There has been a rush of communication in recent days dealing with the doings and sayings of SDLP bigs ranging from Hume to party members of the Stormont Assembly. This is a good thing, of course, but consistency is vital — after a two-day torrent, the party of most Northern nationalists has become the S for Silent DLP once again.

Fast Times

It’s moving time again at the Irish Times. Joe and Kathy Carroll are packing their Gucci bags as Joe’s stint as Washington correspondent enters the final few days. "IF" can only assume that the transition involving the departure of Carroll and the arrival of his replacement, Patrick Smyth, will run a little more smoothly than the presidential version.

With all this going on in D.C., the Times will be pumping out even more copy from New York come January, when the aforementioned Conor O’Clery is setting up an office that will cover the kind of global issues that the auld biddy of D’Olier Street feels its readers should know about every morning over their cups of latté.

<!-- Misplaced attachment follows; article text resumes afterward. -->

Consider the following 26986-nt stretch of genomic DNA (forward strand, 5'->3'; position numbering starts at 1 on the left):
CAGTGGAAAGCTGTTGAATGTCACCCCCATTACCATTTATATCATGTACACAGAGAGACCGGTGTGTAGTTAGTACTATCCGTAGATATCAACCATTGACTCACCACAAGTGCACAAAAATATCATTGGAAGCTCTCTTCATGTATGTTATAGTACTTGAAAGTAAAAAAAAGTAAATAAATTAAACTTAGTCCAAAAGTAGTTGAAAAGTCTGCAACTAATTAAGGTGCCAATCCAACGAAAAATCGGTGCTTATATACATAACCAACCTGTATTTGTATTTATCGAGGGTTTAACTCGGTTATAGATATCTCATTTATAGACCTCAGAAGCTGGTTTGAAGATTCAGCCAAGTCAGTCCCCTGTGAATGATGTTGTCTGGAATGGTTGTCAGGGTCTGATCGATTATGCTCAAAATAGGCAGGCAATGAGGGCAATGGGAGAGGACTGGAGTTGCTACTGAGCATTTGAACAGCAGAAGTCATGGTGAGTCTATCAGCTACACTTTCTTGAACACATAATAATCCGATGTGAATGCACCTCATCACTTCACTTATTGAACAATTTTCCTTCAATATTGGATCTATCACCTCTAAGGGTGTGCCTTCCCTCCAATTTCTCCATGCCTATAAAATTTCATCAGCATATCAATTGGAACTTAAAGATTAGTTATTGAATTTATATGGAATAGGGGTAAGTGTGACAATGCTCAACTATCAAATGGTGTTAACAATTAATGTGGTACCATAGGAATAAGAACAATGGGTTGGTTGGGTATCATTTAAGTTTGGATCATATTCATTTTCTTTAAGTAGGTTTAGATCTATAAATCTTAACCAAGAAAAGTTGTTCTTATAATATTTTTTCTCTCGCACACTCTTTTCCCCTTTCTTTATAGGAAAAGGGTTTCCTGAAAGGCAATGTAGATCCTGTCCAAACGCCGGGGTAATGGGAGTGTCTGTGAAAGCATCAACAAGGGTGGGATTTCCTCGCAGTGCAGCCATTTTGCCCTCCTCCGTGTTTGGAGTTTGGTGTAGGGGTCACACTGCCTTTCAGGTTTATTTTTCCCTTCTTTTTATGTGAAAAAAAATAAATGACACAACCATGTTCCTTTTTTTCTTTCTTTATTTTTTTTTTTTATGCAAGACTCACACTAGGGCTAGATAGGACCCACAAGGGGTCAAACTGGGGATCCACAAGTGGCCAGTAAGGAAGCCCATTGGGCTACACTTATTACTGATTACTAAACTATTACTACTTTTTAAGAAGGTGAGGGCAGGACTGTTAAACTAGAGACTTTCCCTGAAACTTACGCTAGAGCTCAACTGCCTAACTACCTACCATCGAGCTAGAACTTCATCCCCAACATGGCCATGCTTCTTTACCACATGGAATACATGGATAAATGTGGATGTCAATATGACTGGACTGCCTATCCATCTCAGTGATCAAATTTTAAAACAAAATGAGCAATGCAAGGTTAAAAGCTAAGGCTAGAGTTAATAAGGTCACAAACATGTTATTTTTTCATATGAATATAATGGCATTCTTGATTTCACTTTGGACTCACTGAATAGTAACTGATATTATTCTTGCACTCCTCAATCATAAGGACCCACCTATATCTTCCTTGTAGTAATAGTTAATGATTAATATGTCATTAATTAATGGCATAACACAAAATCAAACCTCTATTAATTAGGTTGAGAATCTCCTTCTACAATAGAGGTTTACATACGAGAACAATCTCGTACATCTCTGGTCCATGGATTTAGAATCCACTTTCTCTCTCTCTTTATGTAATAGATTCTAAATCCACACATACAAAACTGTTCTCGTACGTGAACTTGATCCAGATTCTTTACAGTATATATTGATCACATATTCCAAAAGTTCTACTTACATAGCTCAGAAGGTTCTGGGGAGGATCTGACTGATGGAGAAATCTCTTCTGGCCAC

In addition to Smyth and O’Clery, the Times is also drawing on the scribbling talents of Elaine Lafferty, who is bestriding the continent on behalf of the recently launched IT Saturday magazine.

"IF" would like to take this opportunity to congratulate Joe Carroll on a job well done and to wish both he and Kathy all the best for the future.

Adios, Amigos

And speaking of all the bests. "IF" would also like to use up a few lines in bidding farewell to comrades-in-keyboards Harry Keaney and Patrick Markey. Having observed both in action over the years, "IF" can confidently say that the people of Sligo — Harry’s taking up a post with the Sligo Champion – and the planet in general — Pat is moving to the Reuters news agency — are poised to benefit mightily from the skills and dedication of two journalists who played a central role in steering the Irish Echo through the changing times of the 1990s and into this spanking new century. Both will be missed and neither will be forgotten.